In the event of an emergency, the ERCC communicates with national civil protection authorities which are part of the EU Civil Protection Mechanism to coordinate and deploy resources to disaster-stricken countries. In short, the ERCC ensures EU assistance gets to where it is needed, as quickly as possible. Here’s a neat graphic to illustrate how it works:
Additionally, the ERCC facilitates emergency communications through the Common Emergency Communication and Information System (CECIS), a web-based alert and notification application which enables real-time exchange of information on disasters.
Who are the people delivering this assistance?
That would be people like Agostino Goretti. He’s a senior earthquake engineer from Italy and his job is to make buildings more resistant to earthquakes.
Then there’s Virpi Tuulikki Teinila who is an emergency health expert from Finland. She makes sure that injured people get the first aid they need.
It also includes people like Captain Fernando Adrados Moran.
Fernando is a Captain with the Spanish Air Force. He was part of a team composed of 3 other Spanish pilots, 2 French, 2 Italian, 2 Portuguese, plus one from Morocco who helped to control Portugal’s deadliest wildfires in June 2017; the fires claimed 66 lives, and were so intense that flames reached heights of 40 metres.
“Flying over a 40,000 hectare fire like the one in Portugal is like flying over the moon. As far as the eye can reach, you can only see grey, you can only see black,” Fernando recalls.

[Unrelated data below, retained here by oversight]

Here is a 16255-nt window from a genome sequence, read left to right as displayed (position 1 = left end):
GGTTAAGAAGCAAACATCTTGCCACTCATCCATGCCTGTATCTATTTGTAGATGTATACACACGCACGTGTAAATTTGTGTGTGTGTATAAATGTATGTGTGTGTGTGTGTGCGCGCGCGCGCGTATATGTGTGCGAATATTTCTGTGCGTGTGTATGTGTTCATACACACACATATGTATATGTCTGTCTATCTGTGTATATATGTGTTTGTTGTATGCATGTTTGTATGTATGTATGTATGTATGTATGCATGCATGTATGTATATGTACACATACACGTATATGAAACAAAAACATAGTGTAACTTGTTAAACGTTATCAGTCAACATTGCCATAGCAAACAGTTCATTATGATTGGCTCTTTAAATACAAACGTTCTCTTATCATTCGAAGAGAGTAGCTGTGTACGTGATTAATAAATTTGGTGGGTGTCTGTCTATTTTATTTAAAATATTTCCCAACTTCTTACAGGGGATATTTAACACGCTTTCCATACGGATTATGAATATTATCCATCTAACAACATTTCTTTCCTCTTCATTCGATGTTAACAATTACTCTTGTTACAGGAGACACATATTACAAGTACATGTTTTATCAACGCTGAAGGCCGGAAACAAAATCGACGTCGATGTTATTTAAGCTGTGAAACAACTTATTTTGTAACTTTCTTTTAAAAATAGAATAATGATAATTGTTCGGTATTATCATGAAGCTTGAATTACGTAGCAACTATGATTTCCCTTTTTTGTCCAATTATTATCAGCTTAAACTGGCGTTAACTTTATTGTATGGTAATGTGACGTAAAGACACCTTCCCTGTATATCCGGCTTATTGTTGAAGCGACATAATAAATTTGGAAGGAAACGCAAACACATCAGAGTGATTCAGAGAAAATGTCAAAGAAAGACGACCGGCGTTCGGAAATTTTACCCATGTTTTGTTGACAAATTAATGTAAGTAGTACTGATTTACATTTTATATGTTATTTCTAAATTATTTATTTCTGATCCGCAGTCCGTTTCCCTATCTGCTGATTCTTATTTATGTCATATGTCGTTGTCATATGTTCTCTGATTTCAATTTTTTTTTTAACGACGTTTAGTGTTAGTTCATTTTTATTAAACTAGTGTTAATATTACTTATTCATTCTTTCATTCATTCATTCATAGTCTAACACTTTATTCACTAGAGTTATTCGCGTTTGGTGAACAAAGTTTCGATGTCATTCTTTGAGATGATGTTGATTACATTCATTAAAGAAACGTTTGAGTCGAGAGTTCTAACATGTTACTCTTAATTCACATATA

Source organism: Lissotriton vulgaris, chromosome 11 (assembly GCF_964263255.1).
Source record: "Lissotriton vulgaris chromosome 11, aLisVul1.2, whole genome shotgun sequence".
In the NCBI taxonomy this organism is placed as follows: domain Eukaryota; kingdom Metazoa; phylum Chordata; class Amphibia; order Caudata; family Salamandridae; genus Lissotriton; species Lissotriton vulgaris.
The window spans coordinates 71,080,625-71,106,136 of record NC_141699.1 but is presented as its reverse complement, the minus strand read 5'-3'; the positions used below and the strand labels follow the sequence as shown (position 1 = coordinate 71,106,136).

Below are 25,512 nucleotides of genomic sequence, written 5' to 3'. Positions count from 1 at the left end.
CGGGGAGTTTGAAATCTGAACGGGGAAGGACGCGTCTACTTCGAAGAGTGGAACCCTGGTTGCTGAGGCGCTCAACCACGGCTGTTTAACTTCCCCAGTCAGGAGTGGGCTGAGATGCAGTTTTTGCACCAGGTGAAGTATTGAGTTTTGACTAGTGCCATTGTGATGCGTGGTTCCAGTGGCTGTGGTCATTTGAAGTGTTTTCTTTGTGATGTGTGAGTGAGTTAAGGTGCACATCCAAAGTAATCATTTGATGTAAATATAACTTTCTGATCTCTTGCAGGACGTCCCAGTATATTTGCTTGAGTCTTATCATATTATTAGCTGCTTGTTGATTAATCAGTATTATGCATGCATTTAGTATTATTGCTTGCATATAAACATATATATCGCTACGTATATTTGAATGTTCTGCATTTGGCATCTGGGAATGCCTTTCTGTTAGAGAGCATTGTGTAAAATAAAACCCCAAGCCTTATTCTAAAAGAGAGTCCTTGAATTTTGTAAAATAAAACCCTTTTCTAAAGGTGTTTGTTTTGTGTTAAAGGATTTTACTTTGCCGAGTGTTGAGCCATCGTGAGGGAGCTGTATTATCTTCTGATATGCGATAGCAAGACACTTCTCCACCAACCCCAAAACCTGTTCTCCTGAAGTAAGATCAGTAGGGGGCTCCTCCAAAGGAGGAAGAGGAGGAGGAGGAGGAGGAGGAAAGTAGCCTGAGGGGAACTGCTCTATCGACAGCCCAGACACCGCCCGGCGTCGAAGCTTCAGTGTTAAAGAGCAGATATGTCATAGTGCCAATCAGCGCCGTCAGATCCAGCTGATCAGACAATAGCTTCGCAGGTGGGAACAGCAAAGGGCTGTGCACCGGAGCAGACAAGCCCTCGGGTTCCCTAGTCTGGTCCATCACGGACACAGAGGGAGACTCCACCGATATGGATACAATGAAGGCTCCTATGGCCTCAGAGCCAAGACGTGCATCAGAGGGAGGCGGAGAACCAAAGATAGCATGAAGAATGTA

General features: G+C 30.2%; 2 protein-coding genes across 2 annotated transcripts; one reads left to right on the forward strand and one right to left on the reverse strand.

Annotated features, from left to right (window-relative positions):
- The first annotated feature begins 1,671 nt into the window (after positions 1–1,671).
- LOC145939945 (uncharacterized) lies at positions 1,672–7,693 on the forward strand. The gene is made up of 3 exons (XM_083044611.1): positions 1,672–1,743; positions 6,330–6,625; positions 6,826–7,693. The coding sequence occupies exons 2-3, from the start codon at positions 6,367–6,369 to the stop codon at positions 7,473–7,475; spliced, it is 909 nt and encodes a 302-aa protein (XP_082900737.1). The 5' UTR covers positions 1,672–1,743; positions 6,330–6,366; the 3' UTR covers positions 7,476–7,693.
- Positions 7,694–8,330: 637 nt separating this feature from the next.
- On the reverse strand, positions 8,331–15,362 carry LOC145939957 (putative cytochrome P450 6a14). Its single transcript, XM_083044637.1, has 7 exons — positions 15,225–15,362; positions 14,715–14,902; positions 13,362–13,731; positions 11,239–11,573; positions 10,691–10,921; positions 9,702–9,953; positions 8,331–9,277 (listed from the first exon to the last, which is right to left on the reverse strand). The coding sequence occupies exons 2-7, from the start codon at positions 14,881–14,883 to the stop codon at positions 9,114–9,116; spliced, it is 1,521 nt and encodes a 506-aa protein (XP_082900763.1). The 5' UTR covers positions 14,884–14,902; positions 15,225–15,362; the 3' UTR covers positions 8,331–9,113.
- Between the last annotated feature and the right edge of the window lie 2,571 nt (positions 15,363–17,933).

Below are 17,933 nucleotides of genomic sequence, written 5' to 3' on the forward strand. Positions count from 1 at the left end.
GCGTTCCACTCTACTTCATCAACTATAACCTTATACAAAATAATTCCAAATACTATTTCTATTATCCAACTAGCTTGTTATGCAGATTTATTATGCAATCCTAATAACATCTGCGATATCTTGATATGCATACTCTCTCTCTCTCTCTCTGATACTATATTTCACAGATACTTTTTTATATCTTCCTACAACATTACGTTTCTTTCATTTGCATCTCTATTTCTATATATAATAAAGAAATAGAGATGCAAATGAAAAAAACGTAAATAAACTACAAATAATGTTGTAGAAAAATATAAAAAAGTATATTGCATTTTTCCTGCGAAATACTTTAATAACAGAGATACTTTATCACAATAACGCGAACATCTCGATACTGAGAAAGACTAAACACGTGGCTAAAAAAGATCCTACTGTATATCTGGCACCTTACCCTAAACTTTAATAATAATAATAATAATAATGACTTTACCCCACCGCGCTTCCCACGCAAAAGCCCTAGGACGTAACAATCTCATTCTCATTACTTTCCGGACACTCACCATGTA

“Going through all these experiences have given me a unique perspective on the damage and destruction that these wildfires cause. This is not only something which affects animals, trees, and the people whose houses burn. It affects you and me, but most importantly, it’s affecting our planet.”
Through the EU Civil Protection Mechanism, dedicated national civil protection professionals from all over the EU work together. The result is expertise which is greater than the sum of its parts.
The EU Civil Protection Mechanism ensures true European cooperation is possible.
European countries coming together to tackle and prevent disasters, and ultimately save lives; it’s EU solidarity in action and is the central responsibility of a Europe that protects its citizens and people in need. In 2019, the EU strengthened all components of its disaster risk management to better protect citizens from disasters.
This new element, called rescEU, established a reserve of capacities.
So rescEU is a proposal to beef up the Mechanism?
The Commission established a new European reserve of resources to complement the voluntary system which existed beforehand. The European Civil Protection Pool continues to be the central pillar of the Mechanism. But to strengthen the Mechanism in the long run extra resources are needed.
States that offer these additional rescEU capacities receive EU-funding in return, as a compensation for contributing with additional resources for future disasters. This way, the continent will be better prepared and respond to different types of emergencies, such as chemical, biological, radiological and nuclear emergencies, and through common stockpiling of medicine.
There will also be the establishment of a Civil Protection Knowledge Network which will facilitate training and joint exercises, essential for rapid deployment in a crisis.
The objective is to create a more systematic European response to disasters.
It will mean that people like Agostino, Virpi, and Fernando can continue to be on call for when the next disaster strikes, and ultimately keep us all safe.
By Amy Duong, online editor, with contributions from Tim Gillmair, European Civil Protection and Humanitarian Aid Operations.